Got home in time to watch the Lakers beat the Blazers, 96 to 76. It's just one game, but the Lakers defense was nice to see. They were a solid defensive team last year, but they didn't play like this. Andrew Bynum was coming all the way out to the three point line to guard the pick and roll and recovering quickly enough down low, Pau Gasol was challenging shots, and everyone on the Lakers was switching and challenging every shot. All told, Portland shot 34.5% from the field, and only made 8 free throws. Kobe Bryant was so active along the perimeter challenging everyone (particularly Brandon Roy, who ended up shooting 5-15 and had two turnovers), that Vladimir Radmonivic was able to sneak up into passing lanes and ended up with 4 steals. The only Trailblazer players who looked able to get off clean shots were Travis Outlaw and Rudy Fernandez, who were able to move off the ball, score in transition, and score off of broken plays.

At one point, Trevor Ariza made the sort of block that maybe 5 or 10 players in the league can make. It was in the open court, on a layup attempt by (I believe) Jerryd Bayless. Ariza reached from behind Bayless's right side above Bayless's body and across to swat away a left-handed layup attempt, without every making any contact (not even body contact) with Bayless. Huzzah. Ariza is still well behind Kobe in his ability to stay with a player on the perimeter, but his ability to recover and make athletic plays is very cool.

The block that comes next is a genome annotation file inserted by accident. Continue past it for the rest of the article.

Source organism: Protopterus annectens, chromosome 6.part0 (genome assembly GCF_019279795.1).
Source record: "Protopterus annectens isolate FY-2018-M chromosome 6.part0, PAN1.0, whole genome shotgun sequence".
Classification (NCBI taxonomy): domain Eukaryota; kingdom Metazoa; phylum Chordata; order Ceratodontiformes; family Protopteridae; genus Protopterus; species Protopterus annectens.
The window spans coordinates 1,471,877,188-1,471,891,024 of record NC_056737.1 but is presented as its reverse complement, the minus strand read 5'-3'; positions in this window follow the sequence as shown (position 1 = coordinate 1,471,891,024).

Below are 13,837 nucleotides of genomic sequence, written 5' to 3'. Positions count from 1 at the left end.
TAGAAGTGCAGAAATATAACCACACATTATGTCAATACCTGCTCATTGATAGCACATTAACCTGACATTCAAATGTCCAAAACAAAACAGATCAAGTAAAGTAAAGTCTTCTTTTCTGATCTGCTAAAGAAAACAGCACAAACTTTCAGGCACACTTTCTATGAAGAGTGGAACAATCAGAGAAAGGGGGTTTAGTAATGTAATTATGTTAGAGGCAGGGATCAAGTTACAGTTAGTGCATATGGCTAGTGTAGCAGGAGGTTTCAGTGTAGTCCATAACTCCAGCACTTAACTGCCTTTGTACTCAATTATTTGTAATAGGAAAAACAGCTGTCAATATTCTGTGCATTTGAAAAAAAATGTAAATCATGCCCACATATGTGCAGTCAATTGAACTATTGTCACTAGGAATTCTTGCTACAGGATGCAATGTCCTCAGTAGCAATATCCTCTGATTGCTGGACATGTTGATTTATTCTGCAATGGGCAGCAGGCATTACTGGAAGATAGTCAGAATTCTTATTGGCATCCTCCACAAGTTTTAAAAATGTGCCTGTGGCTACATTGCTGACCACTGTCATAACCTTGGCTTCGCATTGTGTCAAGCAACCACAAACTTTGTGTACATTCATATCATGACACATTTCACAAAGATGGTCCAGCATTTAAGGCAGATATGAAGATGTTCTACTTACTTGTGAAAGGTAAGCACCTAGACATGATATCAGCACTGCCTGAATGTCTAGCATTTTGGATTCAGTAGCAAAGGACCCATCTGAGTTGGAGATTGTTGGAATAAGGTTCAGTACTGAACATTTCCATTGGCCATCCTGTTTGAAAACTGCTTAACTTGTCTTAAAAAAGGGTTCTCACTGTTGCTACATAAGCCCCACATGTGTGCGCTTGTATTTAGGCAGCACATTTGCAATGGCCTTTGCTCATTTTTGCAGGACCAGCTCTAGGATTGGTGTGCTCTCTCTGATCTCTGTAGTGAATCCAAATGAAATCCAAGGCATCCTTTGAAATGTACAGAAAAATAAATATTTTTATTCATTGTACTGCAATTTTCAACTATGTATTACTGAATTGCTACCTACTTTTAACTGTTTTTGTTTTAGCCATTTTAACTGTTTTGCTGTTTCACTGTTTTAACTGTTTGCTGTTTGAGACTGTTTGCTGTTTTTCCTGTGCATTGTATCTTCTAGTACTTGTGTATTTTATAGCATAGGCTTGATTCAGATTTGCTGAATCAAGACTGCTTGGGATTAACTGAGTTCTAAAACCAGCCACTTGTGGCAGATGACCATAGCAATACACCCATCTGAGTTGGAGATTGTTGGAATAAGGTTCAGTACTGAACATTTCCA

Offensively, the Lakers were a bit sloppy but did enough to win easily. There wasn't very much of the Triangle played at all, as they were taking every opportunity to get out and run, to mixed results (Pau Gasol definitely took advantage, shooting 7-10 on mostly easy lobs and layups). Aside from Kobe Bryant, a lot of guys looked so-so on the offensive end (Kobe was absolutely brilliant, despite 5 turnovers) -- Farmar missed a few easy shots, Andrew Bynum missed a few lob passes (a couple of which from Bryant, hence some of the turnovers) as well as took at least one headscratcher 15-foot jumper and had a couple of botched post moves to the basket.

Also: get well soon, Mr. Oden.

1 comment:

  1. William de WilliamsburgOctober 30, 2008 at 7:35 AM

    Don't forget the excitement over the D'Antoni era. Curry is finally getting the minutes he deserves (DNP), an actual rotation is emerging, and we have a new anthem by Q-Tip. Really, I am surprised at how much I missed having a semi-functional basketball franchise, it seems like it's been forever. I don't care that we are openly setting our targets for 2010, it's just nice not to be mired in constant consternation, thinly veiled rage, smug grins and 10 sleeping pills.

    NO - GS was very entertaining last night as well, though the Warriors suddenly became very incompetant in the last minute. I'm sure they'll have a lot of games like this year, especially with their kiddie-pool depth.

    Also, we'd like to extend an offer to McFruity and all readers (except Scott Peterson). If you want in on a/another fantasy league: Yahoo! league ID# is 147386 and the Password is kamaal. Draft is Monday at 11pm (EST), though you can rank players beforehand for an autodraft.